Tobacco: Tobacco products – cigarette consumption down; exports up; tobacco product prices; taxes and health issues

Tobacco products – cigarette consumption down; exports up; tobacco product prices; taxes and health issues – U.S. Dept. of Agriculture. Economic Research Service report

Cigarette Consumption Down; Exports Up

Despite an increase in cigarette exports, U.S. cigarette production will likely decline 1 to 2 percent from 1990’s high level as inventories are reduced. The anticipated 16-percent increase in cigarette exports will likely offset falling domestic consumption. During January-September 1991, U.S. consumption totaled about 380 billion cigarettes, 3 percent, or 13 billion, less than a year earlier. [Tabular Data Omitted]

Cigarette smoking may decline further during the next 12 months because of increased prices, anti-smoking publicity, declining social acceptance of cigarette smoking, and further restrictions on where people can smoke. Although sales of low-tar, low-nicotine cigarettes rose sharply from 1970 to 1981, they declined from 60 percent of the market in 1981 to 52 percent in 1985. However, the percentage rose to 57 percent last year and is expected to remain near that level this year.

Retail tobacco product prices in October 1991 were 11 percent higher than a year earlier. The increase is more than three times the rate of increase in all consumer prices during the period. Cigarette manufacturers have raised prices four times since last December by a total of about 14 percent. Also, 11 States and the District of Columbia raised cigarette excise taxes this year, compared with 9 States in 1990 and 15 in 1989. By July, the weighted average State tax was 26.8 cents a pack, 2.7 cents above a year earlier. The Federal excise tax was increased 4 cents to 20 cents a pack on January 1, 1991, and will rise another 4 cents to 24 cents a pack on January 1, 1993.

Use of Other Tobacco Products Mixed

Production of chewing tobacco fell in third-quarter 1991 from a year earlier, and total production for the first three quarters was down. Production for the year may fall about 2 percent from last year’s 72.9 million pounds. However, during the first 9 months, snuff production was about 4 percent above the same period in 1990.

Third-quarter domestic use of smoking tobacco – including imports – was down from a year earlier. For all of 1991, smoking tobacco consumption is expected to fall about 5 percent.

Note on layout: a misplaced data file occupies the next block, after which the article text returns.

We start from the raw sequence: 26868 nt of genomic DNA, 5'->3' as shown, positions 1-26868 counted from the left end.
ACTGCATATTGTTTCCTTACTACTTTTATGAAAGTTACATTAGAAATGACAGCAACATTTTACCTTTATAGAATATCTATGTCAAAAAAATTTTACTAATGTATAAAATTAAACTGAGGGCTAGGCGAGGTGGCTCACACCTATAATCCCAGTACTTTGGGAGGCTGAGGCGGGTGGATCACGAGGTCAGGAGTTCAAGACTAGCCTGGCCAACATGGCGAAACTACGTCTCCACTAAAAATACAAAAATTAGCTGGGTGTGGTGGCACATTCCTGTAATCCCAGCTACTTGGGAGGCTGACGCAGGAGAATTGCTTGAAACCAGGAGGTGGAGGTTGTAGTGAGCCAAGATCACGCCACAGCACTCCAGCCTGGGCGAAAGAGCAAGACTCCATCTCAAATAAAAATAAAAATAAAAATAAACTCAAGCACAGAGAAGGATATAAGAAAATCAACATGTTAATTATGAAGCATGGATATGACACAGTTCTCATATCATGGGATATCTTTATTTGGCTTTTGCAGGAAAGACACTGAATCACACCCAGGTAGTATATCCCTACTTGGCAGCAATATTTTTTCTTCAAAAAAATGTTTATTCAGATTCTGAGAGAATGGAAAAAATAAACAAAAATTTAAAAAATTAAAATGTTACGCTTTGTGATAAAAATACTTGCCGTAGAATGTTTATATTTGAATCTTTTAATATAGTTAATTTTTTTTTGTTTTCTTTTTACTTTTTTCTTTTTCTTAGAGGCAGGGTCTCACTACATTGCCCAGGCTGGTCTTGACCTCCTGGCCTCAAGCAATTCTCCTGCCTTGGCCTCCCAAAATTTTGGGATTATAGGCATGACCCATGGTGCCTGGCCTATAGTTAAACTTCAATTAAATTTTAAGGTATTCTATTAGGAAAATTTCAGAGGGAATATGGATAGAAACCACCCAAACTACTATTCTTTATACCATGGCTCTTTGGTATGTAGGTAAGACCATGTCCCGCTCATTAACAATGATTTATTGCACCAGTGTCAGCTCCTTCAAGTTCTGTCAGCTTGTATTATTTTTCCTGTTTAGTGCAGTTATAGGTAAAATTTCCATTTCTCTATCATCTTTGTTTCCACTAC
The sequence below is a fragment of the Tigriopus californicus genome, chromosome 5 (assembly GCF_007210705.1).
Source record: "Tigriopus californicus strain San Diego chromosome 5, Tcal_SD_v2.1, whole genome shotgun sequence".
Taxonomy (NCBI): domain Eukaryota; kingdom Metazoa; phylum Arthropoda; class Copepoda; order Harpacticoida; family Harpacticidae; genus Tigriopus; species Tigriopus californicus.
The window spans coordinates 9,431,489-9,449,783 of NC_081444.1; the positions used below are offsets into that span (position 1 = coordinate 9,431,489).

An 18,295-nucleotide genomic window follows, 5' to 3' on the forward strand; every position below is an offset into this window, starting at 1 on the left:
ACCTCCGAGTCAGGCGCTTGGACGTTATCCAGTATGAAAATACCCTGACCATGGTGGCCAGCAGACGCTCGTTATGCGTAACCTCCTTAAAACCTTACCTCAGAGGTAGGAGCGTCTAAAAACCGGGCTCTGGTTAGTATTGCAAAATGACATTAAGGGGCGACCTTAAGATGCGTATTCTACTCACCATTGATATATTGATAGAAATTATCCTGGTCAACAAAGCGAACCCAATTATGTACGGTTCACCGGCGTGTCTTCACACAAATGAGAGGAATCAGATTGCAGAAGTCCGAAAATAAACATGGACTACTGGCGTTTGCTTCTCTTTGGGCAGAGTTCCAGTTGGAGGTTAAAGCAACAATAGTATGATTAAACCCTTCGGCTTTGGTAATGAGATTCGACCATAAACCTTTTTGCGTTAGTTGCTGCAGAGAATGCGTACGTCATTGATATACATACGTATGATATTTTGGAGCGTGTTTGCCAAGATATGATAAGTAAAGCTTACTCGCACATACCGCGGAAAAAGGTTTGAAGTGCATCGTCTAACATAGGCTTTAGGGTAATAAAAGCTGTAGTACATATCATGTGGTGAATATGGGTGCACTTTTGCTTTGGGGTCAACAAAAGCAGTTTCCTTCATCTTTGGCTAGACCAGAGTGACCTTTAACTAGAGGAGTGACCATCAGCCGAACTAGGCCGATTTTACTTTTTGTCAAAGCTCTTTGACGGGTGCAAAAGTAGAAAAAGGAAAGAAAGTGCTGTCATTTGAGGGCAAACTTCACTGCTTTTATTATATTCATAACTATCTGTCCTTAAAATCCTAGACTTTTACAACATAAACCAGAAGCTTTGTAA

Consumption of large cigars (including cigarillos) totaled 1.5 billion during January-August, 6 percent less than a year earlier. The yearly total will likely be down about the same amount. With rising prices and changes in smoking habits, sales of lower priced cigars have fallen, and a larger proportion of the total sales volume has become concentrated in the higher price categories. This pattern is expected to continue. [Tabular Data Omitted]

Supreme Court To Rehear Case on Cigarette Labelling

In January, the U.S. Supreme Court is scheduled to hear new arguments in the case, Cipollone vs. Liggett Group, Inc., to help it decide if cigarette manufacturers may be sued for allegedly misrepresenting the dangers to smokers. In arguments in October, the eight justices were apparently evenly split on whether the Federal law requiring health warnings on cigarette packages and ads in effect precludes lawsuits by smokers who blame cigarette tobacco companies for their illnesses.

Bill Would Raise Federal Excise Tax Sharply

A bill (H.R. 3689) cited as the “Community Health Care Act of 1991” would provide for universal access to health benefits through a federally financed insurance program administered by the States. Funding would be provided by raising the Federal cigarette excise tax to 61 cents per pack of 20 and increasing the excise tax on distilled spirits.

Trends in Tobacco Product Consumption

U.S. cigarette consumption rose 70 percent from 1950 to 1981, but fell about 20 percent from 1981 to 1991. Consumption is expected to continue to fall in the 1990’s because of tax hikes, health concerns, declining social acceptance of tobacco use, and smoking restrictions.

Cigar and smoking tobacco consumption has dropped steadily since 1970 and is expected to continue downward during the 1990’s. Snuff consumption rose steadily from the mid-1970’s to the mid-1980’s because of large advertising expenditures and a shift away from cigarettes, cigars, and smoking tobacco. Snuff consumption fell in 1986 and 1987, but has rebounded the last 4 years. However, consumption of chewing tobacco (the other smokeless tobacco product) continues to decline. [Tabular Data Omitted]

PHOTO : Figure 1 Consumer Price Index and Tobacco Product Prices

PHOTO : Figure 2 Cigarettes Produced and Tobacco Used

COPYRIGHT 1991 For more information, contact US Department of Agriculture Economic Research Service. Phone: 1-800-999-6779 (8:30-5:00 ET).

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